There is an immediate spark in Deborah’s voice when she starts talking about Friends of Children with Special Needs, which is a private Facebook group. She’s received many accolades and recognition for creating a supportive, nurturing network where people with disabilities can share resources and offer help. But listening to her talk you know right away helping people with special needs gives her joy and purpose. Deborah has been working on and off with special needs students for ten to fifteen years in various education roles and has developed an affinity for students who have disabilities.
On her 50th birthday, Deborah decided she didn’t want a big party or gifts. Her birthday happened to fall at the same time as her school’s 50th Day of Service Anniversary so she asked her friends and family to donate to the school to help out the kids. She created a GoFundMe page and two Facebook support groups for people with disabilities. After her birthday, Deborah says the Facebook groups continued to build traction and take on a life of their own.
“They started getting so big I consolidated them and turned them into Friends of Children with Special Needs,” explains Deborah. Now the group has 3,200 members on Facebook. That number represents 3,200 people who have connections and easy access to support whenever they need help.
Deborah says the experience of watching her Friends of Children with Special Needs group grow has been surreal. Her members are people who have disabilities or are parents, siblings, or friends involved in the life of someone with special needs. She also has a large community of people who are special needs specialists who can assist other members. Friends of Children with Special Needs create connections. If a member needs a support group, legal advice, or assistance, Friends of Children with Special Needs facilitates that service. It also acts as a forum for people to ask questions. Sometimes, Deborah shares articles about products or legislation to keep her members informed.
“I’ve had members say to me that they’re so grateful for my group because it’s helped them and it’s been a real source of comfort and information. People have taken advantage of some of the things that I’ve shared that they weren’t aware of until they saw it on Friends of Children with Special Needs. As the interest grows I feel like I’m touching more lives. And that’s the purpose.”
Deborah acknowledges that it can be very isolating for parents who have children with disabilities. Those parents are more concerned with therapy sessions and doctor appointments, and they don’t have time to nourish relationships.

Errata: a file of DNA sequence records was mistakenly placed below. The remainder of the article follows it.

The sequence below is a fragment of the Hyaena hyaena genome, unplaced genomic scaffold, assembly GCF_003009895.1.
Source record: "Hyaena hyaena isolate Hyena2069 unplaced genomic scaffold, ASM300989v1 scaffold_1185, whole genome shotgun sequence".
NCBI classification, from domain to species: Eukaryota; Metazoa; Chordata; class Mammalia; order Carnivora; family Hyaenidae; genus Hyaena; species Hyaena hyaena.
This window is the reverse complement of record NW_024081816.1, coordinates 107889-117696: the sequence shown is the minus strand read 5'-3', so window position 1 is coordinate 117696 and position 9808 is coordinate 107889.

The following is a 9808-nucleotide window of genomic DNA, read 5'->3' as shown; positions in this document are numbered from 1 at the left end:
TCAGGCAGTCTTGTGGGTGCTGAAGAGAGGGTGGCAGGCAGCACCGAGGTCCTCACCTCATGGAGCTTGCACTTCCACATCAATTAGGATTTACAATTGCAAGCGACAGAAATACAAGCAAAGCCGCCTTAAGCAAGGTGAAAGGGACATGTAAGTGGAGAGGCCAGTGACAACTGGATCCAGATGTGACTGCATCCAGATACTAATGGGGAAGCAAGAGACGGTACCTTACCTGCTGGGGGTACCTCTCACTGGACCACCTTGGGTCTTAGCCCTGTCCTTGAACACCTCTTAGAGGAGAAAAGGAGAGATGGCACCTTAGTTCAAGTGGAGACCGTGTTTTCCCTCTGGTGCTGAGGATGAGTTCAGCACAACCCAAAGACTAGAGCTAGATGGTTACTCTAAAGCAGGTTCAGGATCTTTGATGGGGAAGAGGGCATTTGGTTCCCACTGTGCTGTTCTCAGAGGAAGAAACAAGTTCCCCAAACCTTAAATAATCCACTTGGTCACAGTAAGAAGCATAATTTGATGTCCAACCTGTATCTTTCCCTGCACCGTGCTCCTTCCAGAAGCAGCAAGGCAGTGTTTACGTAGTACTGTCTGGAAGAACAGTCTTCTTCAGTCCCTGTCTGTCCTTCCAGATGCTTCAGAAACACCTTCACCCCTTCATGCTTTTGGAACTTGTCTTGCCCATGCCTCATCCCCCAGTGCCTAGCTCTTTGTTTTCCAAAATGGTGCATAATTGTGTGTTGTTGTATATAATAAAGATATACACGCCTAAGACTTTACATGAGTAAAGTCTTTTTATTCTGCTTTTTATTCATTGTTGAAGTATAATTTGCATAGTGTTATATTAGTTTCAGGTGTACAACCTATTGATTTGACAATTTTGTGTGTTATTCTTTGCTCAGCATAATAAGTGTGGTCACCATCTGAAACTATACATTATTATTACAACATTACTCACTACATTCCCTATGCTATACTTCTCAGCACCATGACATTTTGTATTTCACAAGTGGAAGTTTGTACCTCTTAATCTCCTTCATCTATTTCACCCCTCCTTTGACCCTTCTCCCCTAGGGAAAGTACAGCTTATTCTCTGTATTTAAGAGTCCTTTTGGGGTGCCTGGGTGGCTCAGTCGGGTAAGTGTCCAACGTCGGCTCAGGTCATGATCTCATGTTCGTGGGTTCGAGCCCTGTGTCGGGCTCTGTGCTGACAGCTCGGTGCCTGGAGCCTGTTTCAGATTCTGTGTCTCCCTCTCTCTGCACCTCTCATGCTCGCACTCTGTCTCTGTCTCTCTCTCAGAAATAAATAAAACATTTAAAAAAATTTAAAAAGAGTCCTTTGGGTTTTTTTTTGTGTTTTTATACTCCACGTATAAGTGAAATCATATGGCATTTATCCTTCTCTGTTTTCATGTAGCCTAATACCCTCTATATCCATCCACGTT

Friends of Children with Special Needs offers an oasis. “I’ve had people say that the group is the one place that they can go and feel connected to other people.”
The Facebook group is the very tip of the iceberg for Deborah. She was also involved in the movie One Little Finger. The concept of the movie was to promote the message of ability and disability. Most of the actors were real people with disabilities. Some people played themselves because many of the events happened to them in real life.
“It’s a very heartwarming story because it addresses the bullying aspect of having a disability. It’s a very positive message because it shows how they overcome a lot of obstacles.”
Deborah got involved because of her outreach work with children with special needs. Originally, she was only supposed to have a spoken word part on the soundtrack. However, much like her Facebook groups, her role grew and she took on a PR role. She’s now trying to have the movie shown at schools and in communities. One school wants to use it as a teaching tool for first responders.
The movie and the Friends of Children with Special Needs group work together for Deborah’s goal: to create awareness about disabilities. “I think a lot of bullying comes from ignorance, from people not understanding people fear what they don’t know and what they don’t understand,” says Deborah. “For me, it’s about spreading the word. For me, it’s about getting the word out that it’s not something to be fearful of—you can’t catch a disability. It’s not something to be fearful or look away. There should be some respect and there should be more understanding. If you make people more aware, you educate them about some of these things, and they’ll be less fearful and more understanding.”
Deborah has made spreading awareness about disabilities not just a priority, but a calling. She describes herself as a shy person. You would never know it when she advocates for special needs children. Her Facebook group continues to grow and she currently is a guest on the talk show Everything Special Needs.
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